Category: Archive

Jewel in the Unionist crown is up for grabs

February 16, 2011

By Staff Reporter

By Jack Holland

The drama of the electoral battle for Westminster’s 18 seats has tended to obscure the political struggle going at local level, where elections for the North’s 26 councils are being held on the same day, June 7. At least in Belfast, they could produce a result as dramatic as any that might emerge from the wider contests. There, Sinn Fein, already the majority nationalist party in the city, is fighting to become the largest party of all, with the expectation that within weeks of the elections Belfast will have a Sinn Fein lord mayor.

Sinn Fein goes into the election holding 13 of the 51 Belfast city council seats, on a par with the Ulster Unionist Party, and far ahead of its rival in the nationalist community, the Social Democratic and Labor Party, which has only 7 seats.

Should Sinn Fein achieve its goal, it will mark a stunning transformation of the city that was once known as the "capital" of Unionism and the "jewel" in the Unionist crown.

Sinn Fein is hoping to take two or three additional seats, at least one of which may be at the expense of the Alliance Party, which is said by observers to be in "disarray" in the city. Republicans are targeting Pottinger Ward in East Belfast, Balmoral, just south of the middle-class Malone Road area, and the Oldpark Ward, where it hopes to win another seat.

The electoral transformation of the North’s capital is a direct reflection of a profound demographic change that began in the late 1960s, with a growing population of Catholics expanding into districts which were traditionally Protestant.

Never miss an issue of The Irish Echo

Subscribe to one of our great value packages.

Sinn Fein won its first seat on the city council in 1982, during a by-election, and its candidate, Alex Maskey, was effectively ostracized by the then Unionist-controlled body.

Three years later, the party fought its first province-wide local election campaign, winning 59 seats overall and seven on the Belfast city council. Already, on its first attempt it had overtaken the SDLP, which won only six seats in Belfast.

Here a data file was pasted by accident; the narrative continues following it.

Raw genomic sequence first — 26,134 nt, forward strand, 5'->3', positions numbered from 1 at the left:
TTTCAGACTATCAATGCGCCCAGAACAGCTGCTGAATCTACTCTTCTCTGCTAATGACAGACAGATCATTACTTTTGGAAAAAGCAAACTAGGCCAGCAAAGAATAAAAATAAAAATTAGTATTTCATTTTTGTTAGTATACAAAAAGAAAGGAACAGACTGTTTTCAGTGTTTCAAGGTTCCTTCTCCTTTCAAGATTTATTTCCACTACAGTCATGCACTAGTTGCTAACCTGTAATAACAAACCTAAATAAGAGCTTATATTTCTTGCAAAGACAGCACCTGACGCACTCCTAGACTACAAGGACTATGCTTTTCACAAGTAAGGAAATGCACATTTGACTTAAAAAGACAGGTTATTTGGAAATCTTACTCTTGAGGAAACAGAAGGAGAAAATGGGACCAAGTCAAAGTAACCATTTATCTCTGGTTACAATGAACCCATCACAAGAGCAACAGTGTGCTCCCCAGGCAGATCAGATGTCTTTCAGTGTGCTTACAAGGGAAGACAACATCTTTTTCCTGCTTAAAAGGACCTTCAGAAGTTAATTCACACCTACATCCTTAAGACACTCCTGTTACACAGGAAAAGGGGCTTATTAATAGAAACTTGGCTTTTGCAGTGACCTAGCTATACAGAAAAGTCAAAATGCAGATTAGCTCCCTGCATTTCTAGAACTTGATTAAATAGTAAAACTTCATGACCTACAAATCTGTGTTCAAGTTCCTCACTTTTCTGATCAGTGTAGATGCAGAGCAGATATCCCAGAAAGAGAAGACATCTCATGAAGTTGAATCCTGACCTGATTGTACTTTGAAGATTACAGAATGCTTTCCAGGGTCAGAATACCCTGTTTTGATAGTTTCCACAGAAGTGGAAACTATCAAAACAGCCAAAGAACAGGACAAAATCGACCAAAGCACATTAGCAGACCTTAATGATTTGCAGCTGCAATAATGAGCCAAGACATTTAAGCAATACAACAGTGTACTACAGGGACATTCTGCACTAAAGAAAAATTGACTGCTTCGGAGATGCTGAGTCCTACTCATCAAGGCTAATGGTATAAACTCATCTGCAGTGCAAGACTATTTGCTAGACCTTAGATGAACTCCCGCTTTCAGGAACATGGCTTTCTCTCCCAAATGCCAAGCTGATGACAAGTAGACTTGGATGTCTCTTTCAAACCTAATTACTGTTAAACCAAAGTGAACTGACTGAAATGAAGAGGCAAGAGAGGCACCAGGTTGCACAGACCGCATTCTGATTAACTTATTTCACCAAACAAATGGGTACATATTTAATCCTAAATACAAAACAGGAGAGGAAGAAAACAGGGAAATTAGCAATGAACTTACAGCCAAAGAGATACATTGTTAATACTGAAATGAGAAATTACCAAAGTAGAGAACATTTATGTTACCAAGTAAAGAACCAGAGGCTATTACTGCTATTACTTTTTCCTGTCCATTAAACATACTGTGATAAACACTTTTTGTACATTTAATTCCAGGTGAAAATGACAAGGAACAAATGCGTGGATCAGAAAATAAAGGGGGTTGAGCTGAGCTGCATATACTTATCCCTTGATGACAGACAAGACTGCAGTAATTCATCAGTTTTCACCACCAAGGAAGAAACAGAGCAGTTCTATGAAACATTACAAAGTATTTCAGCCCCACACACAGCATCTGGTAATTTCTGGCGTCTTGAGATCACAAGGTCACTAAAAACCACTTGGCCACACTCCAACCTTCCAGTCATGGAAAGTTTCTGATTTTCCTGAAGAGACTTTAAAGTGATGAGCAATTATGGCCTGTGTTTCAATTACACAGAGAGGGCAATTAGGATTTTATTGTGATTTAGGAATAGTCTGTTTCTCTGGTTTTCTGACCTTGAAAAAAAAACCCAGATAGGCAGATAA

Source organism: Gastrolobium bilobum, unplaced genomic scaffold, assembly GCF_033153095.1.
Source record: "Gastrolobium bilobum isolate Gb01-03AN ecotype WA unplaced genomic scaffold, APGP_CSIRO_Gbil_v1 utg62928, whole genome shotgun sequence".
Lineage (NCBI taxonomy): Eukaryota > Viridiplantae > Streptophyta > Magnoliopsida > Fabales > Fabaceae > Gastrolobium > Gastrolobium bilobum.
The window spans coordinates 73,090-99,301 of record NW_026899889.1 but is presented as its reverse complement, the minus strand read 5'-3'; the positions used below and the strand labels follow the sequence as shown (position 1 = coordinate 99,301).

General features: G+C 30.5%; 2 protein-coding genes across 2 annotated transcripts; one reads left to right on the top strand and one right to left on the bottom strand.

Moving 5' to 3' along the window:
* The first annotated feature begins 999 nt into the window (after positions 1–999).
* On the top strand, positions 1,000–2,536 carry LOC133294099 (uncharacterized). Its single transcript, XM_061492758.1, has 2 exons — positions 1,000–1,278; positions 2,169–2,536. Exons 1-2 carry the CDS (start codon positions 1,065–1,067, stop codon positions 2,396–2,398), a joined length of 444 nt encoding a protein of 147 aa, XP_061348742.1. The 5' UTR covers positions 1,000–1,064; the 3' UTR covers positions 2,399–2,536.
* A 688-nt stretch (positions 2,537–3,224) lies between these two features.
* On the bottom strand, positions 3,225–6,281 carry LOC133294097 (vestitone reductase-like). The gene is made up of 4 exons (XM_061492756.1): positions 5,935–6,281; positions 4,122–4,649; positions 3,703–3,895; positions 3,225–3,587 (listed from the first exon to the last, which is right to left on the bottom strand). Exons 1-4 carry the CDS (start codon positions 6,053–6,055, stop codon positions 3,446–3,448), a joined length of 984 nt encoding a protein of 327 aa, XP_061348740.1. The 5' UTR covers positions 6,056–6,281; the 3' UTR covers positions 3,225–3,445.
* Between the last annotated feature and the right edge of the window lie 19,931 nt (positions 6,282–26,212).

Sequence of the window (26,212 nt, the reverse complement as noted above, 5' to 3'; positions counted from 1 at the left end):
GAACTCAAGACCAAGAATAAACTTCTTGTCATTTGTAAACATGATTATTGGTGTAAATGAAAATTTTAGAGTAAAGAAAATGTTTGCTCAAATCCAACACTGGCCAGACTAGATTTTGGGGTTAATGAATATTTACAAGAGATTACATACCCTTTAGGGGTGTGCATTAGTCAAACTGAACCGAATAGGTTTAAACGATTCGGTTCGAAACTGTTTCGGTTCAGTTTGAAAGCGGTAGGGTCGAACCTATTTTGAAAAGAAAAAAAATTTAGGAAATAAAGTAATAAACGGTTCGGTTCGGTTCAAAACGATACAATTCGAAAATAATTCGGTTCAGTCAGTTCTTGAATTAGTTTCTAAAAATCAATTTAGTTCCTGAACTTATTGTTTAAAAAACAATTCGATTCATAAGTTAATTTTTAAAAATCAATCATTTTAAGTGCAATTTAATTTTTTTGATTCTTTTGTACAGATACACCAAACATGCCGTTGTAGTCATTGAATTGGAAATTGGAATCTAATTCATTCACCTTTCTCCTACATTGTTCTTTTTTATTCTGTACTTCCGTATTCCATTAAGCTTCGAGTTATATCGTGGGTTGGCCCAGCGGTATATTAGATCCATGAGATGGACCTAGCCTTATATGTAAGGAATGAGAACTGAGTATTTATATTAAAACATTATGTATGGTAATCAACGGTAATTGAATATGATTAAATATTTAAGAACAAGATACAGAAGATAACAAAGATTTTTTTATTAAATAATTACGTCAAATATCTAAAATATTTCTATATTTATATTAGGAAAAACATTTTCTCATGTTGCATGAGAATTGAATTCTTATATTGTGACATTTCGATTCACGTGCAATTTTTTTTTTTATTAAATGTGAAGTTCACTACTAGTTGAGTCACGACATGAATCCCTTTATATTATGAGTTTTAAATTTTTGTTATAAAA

Four years later, the party increased its number of seats to eight, as did the SDLP. The slow and steady rise continued. In the 1993 elections, Sinn Fein won 10 seats in Belfast, one more than its nationalist rivals. West Belfast had become its bastion. It solidified its position there and in the north of the city in 1997, winning 13 seats on the council. In Castle Ward in North Belfast, the party’s vote increased by 200 percent. In the Lower Falls in West Belfast, Sinn Fein took 76 percent of the vote.

Maskey had expected to take the post of lord mayor for Sinn Fein last year, but lost it by one vote thanks to the defection of an Alliance Party councilor to the UUP. Instead, the DUP’s Sammy Wilson was elected mayor. But the overall Unionist majority is a fragile one, and a handful of nationalist gains could easily wipe it out, all but ensuring that this time round Maskey would be the one wearing the mayoral chain.

According to Irish government estimates, Sinn Fein now has about 25 percent of the popular vote in Belfast. These estimates also suggest that the decline in Unionist strength there is permanent, with a continued fall in the Protestant population as it shifts to North Down and East Antrim. In fact, statistically, the Protestant population is currently over-represented on the council.

For an hundred years and more, Belfast gave the Unionist Party a powerful base in the Protestant working class, which was essential to the party’s strategy. Without that base, secured by the loyalty of Protestant workers, the history of Unionism, and indeed of Northern Ireland, would have been very different. The results of the upcoming local election may well mark the end of that epoch and the transformation of the "jewel" of the Unionist crown into a very different kind of city indeed — more like an emerald, perhaps.

Other Articles You Might Like

Sign up to our Daily Newsletter

Click to access the login or register cheese